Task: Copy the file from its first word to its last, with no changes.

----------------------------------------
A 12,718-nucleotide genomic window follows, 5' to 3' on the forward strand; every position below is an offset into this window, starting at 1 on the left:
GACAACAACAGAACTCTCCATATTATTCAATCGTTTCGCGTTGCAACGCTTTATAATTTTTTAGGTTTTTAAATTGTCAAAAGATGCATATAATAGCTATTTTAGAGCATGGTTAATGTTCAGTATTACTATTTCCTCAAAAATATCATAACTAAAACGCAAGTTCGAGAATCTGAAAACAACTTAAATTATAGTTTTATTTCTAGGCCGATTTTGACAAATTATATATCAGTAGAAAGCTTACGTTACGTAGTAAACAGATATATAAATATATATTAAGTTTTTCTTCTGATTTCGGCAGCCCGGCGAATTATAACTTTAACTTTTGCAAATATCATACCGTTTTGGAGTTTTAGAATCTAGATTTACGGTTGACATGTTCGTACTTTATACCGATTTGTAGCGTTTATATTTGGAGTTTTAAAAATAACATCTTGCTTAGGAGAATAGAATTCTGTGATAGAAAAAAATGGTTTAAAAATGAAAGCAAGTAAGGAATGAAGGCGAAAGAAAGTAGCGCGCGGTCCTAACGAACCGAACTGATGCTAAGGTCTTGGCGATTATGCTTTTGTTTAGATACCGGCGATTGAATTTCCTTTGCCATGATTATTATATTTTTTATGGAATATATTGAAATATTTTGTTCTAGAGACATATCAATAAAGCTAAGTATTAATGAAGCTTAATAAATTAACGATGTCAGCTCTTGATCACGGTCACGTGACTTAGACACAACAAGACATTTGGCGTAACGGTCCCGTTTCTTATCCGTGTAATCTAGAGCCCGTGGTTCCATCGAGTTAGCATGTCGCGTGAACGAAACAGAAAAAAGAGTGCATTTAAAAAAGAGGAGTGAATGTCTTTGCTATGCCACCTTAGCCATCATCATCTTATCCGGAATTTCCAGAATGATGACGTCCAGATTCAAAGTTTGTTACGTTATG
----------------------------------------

A 12,718-nucleotide genomic window follows, 5' to 3' on the forward strand; every position below is an offset into this window, starting at 1 on the left:
GACAACAACAGAACTCTCCATATTATTCAATCGTTTCGCGTTGCAACGCTTTATAATTTTTTAGGTTTTTAAATTGTCAAAAGATGCATATAATAGCTATTTTAGAGCATGGTTAATGTTCAGTATTACTATTTCCTCAAAAATATCATAACTAAAACGCAAGTTCGAGAATCTGAAAACAACTTAAATTATAGTTTTATTTCTAGGCCGATTTTGACAAATTATATATCAGTAGAAAGCTTACGTTACGTAGTAAACAGATATATAAATATATATTAAGTTTTTCTTCTGATTTCGGCAGCCCGGCGAATTATAACTTTAACTTTTGCAAATATCATACCGTTTTGGAGTTTTAGAATCTAGATTTACGGTTGACATGTTCGTACTTTATACCGATTTGTAGCGTTTATATTTGGAGTTTTAAAAATAACATCTTGCTTAGGAGAATAGAATTCTGTGATAGAAAAAAATGGTTTAAAAATGAAAGCAAGTAAGGAATGAAGGCGAAAGAAAGTAGCGCGCGGTCCTAACGAACCGAACTGATGCTAAGGTCTTGGCGATTATGCTTTTGTTTAGATACCGGCGATTGAATTTCCTTTGCCATGATTATTATATTTTTTATGGAATATATTGAAATATTTTGTTCTAGAGACATATCAATAAAGCTAAGTATTAATGAAGCTTAATAAATTAACGATGTCAGCTCTTGATCACGGTCACGTGACTTAGACACAACAAGACATTTGGCGTAACGGTCCCGTTTCTTATCCGTGTAATCTAGAGCCCGTGGTTCCATCGAGTTAGCATGTCGCGTGAACGAAACAGAAAAAAGAGTGCATTTAAAAAAGAGGAGTGAATGTCTTTGCTATGCCACCTTAGCCATCATCATCTTATCCGGAATTTCCAGAATGATGACGTCCAGATTCAAAGTTTGTTACGTTATG